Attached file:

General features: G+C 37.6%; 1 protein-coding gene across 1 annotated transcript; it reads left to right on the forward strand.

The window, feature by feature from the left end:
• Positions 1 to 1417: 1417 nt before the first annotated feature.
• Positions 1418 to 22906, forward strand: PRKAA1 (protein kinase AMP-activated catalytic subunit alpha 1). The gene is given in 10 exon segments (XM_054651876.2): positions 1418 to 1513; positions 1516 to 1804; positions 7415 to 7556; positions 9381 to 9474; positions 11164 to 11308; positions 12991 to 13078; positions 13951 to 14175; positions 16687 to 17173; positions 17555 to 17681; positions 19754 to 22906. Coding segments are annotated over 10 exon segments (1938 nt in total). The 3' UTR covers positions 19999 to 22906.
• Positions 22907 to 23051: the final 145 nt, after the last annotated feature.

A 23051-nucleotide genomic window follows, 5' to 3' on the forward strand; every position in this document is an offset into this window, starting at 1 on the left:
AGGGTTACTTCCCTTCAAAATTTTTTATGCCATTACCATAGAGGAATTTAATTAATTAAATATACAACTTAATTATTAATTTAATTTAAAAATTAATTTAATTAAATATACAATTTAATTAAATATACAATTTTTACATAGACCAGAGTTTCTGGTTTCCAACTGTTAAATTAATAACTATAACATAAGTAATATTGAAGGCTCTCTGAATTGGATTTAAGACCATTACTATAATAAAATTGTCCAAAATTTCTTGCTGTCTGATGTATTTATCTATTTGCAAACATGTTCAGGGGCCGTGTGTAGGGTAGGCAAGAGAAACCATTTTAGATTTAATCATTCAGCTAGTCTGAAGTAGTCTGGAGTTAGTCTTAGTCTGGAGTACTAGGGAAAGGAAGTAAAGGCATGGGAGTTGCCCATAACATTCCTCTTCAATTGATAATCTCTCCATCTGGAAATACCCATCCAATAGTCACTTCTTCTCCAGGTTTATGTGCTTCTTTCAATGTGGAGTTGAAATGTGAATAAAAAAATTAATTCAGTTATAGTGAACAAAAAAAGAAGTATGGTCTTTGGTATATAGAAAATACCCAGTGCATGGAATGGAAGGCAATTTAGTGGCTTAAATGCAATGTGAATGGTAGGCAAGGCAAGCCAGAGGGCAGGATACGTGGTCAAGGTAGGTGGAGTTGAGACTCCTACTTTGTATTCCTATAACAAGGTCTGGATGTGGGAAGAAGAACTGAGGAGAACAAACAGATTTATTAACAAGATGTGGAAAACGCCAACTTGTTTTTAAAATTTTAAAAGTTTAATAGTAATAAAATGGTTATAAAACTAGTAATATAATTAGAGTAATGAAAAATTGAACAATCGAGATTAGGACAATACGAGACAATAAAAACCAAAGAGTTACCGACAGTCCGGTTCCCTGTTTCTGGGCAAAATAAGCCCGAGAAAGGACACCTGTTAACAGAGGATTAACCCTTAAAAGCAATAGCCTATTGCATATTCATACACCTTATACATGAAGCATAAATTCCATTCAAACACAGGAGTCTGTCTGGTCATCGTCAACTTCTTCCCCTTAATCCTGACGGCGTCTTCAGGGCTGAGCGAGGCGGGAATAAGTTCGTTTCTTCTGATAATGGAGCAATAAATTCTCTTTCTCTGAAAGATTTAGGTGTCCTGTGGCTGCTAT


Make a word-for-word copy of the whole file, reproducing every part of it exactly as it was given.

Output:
General features: G+C 37.6%; 1 protein-coding gene across 1 annotated transcript; it reads left to right on the forward strand.

The window, feature by feature from the left end:
• Positions 1 to 1417: 1417 nt before the first annotated feature.
• Positions 1418 to 22906, forward strand: PRKAA1 (protein kinase AMP-activated catalytic subunit alpha 1). The gene is given in 10 exon segments (XM_054651876.2): positions 1418 to 1513; positions 1516 to 1804; positions 7415 to 7556; positions 9381 to 9474; positions 11164 to 11308; positions 12991 to 13078; positions 13951 to 14175; positions 16687 to 17173; positions 17555 to 17681; positions 19754 to 22906. Coding segments are annotated over 10 exon segments (1938 nt in total). The 3' UTR covers positions 19999 to 22906.
• Positions 22907 to 23051: the final 145 nt, after the last annotated feature.

A 23051-nucleotide genomic window follows, 5' to 3' on the forward strand; every position in this document is an offset into this window, starting at 1 on the left:
AGGGTTACTTCCCTTCAAAATTTTTTATGCCATTACCATAGAGGAATTTAATTAATTAAATATACAACTTAATTATTAATTTAATTTAAAAATTAATTTAATTAAATATACAATTTAATTAAATATACAATTTTTACATAGACCAGAGTTTCTGGTTTCCAACTGTTAAATTAATAACTATAACATAAGTAATATTGAAGGCTCTCTGAATTGGATTTAAGACCATTACTATAATAAAATTGTCCAAAATTTCTTGCTGTCTGATGTATTTATCTATTTGCAAACATGTTCAGGGGCCGTGTGTAGGGTAGGCAAGAGAAACCATTTTAGATTTAATCATTCAGCTAGTCTGAAGTAGTCTGGAGTTAGTCTTAGTCTGGAGTACTAGGGAAAGGAAGTAAAGGCATGGGAGTTGCCCATAACATTCCTCTTCAATTGATAATCTCTCCATCTGGAAATACCCATCCAATAGTCACTTCTTCTCCAGGTTTATGTGCTTCTTTCAATGTGGAGTTGAAATGTGAATAAAAAAATTAATTCAGTTATAGTGAACAAAAAAAGAAGTATGGTCTTTGGTATATAGAAAATACCCAGTGCATGGAATGGAAGGCAATTTAGTGGCTTAAATGCAATGTGAATGGTAGGCAAGGCAAGCCAGAGGGCAGGATACGTGGTCAAGGTAGGTGGAGTTGAGACTCCTACTTTGTATTCCTATAACAAGGTCTGGATGTGGGAAGAAGAACTGAGGAGAACAAACAGATTTATTAACAAGATGTGGAAAACGCCAACTTGTTTTTAAAATTTTAAAAGTTTAATAGTAATAAAATGGTTATAAAACTAGTAATATAATTAGAGTAATGAAAAATTGAACAATCGAGATTAGGACAATACGAGACAATAAAAACCAAAGAGTTACCGACAGTCCGGTTCCCTGTTTCTGGGCAAAATAAGCCCGAGAAAGGACACCTGTTAACAGAGGATTAACCCTTAAAAGCAATAGCCTATTGCATATTCATACACCTTATACATGAAGCATAAATTCCATTCAAACACAGGAGTCTGTCTGGTCATCGTCAACTTCTTCCCCTTAATCCTGACGGCGTCTTCAGGGCTGAGCGAGGCGGGAATAAGTTCGTTTCTTCTGATAATGGAGCAATAAATTCTCTTTCTCTGAAAGATTTAGGTGTCCTGTGGCTGCTAT